Florinda claimed she was the "Miss S" alluded to in petitioner's column "Pakurot" considering that her screen name is "Patricia Santillan."

One Nonette Lim called her attention to the article and she felt embarrassed.  Mila Parawan showed her the item.  Her family and neighbors also read it.  As a result, she was forced to stop her studies as a medical technology student at the United Doctors' Medical Center.

Florinda further testified that at the time the article came out, she and Philip were no longer living together.

Mila Parawan also took the witness stand and corroborated Florinda's testimony.  She further testified that after Philip and Florinda parted ways, her former press relations officer, who used the nom de plume "Isko Peta," wrote an item entitled "Ibinulgar namin ang babaeng inanakan ni Philip Henson" which appeared in the December 2, 1991 issue of Artista Magazine. Philip believed that Florinda released their story to the press.  He then caused the publication of the libelous article against her.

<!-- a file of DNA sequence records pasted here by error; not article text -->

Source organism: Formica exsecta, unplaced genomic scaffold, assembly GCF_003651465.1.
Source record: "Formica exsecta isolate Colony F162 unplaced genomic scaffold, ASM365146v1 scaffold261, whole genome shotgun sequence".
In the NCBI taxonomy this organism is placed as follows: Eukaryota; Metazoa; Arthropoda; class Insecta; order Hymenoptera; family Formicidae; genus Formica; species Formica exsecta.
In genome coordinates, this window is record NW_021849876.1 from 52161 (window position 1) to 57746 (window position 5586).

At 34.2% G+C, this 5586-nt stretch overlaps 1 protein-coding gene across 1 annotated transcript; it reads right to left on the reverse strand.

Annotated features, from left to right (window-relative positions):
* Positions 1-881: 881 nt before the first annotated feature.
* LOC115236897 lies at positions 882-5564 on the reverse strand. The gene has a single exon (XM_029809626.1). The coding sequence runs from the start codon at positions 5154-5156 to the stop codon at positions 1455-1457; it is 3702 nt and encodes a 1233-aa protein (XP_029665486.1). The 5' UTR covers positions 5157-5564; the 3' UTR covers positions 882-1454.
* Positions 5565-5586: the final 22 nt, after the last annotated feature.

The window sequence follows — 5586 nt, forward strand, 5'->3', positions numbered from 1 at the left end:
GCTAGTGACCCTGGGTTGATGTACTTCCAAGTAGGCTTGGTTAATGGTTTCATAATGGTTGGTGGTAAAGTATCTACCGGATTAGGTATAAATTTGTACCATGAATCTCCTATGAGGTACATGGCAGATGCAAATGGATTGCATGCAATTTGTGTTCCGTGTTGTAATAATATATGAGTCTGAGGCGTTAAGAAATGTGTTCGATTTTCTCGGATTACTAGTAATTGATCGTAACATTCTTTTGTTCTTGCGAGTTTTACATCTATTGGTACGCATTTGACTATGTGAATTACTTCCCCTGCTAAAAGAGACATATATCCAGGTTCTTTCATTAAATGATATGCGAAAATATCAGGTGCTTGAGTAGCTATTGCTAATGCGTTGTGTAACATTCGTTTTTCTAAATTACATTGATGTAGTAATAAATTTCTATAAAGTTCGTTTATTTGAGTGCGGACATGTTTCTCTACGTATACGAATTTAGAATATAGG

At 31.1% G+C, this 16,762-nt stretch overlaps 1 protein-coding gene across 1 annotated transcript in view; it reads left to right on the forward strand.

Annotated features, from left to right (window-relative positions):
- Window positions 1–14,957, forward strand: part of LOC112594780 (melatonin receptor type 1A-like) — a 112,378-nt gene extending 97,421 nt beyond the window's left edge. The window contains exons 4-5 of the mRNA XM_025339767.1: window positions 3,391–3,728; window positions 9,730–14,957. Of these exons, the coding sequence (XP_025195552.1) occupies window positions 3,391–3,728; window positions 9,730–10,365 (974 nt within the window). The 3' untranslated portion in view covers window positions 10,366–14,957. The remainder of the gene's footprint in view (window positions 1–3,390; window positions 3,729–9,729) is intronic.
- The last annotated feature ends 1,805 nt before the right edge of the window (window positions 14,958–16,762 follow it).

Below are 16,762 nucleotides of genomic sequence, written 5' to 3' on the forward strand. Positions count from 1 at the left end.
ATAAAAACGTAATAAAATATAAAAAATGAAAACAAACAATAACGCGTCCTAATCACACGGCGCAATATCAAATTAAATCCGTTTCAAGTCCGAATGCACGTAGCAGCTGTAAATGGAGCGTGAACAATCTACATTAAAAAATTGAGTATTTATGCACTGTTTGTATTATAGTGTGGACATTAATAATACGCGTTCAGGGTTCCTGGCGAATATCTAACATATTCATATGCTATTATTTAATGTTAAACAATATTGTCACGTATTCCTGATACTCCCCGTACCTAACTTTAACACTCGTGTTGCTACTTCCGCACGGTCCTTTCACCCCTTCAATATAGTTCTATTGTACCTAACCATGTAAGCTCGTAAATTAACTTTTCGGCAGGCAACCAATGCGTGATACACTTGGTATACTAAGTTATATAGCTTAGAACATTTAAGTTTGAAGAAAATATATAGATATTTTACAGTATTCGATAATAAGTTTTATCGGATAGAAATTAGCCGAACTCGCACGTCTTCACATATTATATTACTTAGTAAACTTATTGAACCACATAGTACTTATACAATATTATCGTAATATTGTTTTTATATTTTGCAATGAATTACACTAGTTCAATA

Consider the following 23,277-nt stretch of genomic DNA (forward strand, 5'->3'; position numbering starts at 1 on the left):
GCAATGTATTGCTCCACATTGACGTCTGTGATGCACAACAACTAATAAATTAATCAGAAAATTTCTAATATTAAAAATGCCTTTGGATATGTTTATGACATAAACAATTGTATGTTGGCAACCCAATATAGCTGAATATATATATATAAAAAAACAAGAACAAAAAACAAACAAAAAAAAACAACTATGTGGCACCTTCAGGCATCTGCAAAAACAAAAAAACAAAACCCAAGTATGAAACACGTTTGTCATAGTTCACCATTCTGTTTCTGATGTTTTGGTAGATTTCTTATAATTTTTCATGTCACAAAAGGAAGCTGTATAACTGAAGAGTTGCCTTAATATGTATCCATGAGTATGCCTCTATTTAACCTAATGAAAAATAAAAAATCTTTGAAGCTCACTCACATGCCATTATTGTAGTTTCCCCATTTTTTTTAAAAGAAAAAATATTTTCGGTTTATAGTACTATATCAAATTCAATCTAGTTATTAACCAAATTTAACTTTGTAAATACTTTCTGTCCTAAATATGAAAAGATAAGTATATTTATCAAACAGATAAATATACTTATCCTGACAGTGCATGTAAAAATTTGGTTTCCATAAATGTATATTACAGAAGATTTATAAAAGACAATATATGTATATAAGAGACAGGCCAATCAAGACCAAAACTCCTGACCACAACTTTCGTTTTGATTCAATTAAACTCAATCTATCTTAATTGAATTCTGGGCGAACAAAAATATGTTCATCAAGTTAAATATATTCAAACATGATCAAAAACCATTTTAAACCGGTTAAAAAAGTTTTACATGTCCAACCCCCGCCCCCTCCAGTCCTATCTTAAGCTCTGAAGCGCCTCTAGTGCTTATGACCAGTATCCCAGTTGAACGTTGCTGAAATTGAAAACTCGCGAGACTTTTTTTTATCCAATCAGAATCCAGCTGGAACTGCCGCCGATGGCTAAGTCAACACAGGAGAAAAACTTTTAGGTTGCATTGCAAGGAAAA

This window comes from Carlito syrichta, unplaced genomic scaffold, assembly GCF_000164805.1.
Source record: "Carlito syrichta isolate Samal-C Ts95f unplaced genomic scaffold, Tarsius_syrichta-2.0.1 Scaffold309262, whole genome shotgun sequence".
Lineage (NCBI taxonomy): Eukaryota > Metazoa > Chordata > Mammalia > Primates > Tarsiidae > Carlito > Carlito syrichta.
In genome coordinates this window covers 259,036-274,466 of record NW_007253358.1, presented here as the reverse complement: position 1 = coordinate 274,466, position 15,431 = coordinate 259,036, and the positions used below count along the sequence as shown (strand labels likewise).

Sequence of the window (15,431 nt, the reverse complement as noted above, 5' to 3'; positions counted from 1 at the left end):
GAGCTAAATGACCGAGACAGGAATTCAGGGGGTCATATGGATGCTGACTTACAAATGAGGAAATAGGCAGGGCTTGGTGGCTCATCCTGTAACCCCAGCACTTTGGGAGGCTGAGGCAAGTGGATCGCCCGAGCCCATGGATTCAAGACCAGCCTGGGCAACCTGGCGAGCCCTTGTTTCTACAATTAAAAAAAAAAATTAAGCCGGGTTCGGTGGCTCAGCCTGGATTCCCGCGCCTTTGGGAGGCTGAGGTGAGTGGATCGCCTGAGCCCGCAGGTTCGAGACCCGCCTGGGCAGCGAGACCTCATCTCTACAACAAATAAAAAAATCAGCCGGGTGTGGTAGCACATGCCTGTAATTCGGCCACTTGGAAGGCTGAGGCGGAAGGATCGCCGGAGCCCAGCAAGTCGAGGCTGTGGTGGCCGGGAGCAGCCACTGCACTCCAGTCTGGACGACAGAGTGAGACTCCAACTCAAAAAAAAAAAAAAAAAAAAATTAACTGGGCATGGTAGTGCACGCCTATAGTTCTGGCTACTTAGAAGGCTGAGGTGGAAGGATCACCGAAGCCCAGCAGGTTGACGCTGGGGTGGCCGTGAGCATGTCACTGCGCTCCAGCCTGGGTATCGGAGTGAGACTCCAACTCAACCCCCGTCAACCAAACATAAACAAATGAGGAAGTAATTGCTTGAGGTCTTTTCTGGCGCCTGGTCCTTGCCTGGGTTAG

Mila Parawan added that Florinda came from a well respected family in their community. Thus, she could not have done the acts being imputed to her.

On cross-examination, Mila Parawan stated she was certain the "Miss S" referred to in the article is Florinda because petitioner and Pichel, her good friends, told her that "Miss S" is her "alaga" (ward).

Pichel testified that he had been a journalist covering show business for the past 21 years. He denied having met or known the complaining witness.  He also denied being the editor of Bandera.  He was only its lay-out artist, a part time job.

Petitioner Ogie Diaz admitted that while he wrote the column "Pakurot" where the alleged libelous statements appeared, however, he did not know the complaining witness or "Miss S."  The source of his article was Philip Henson.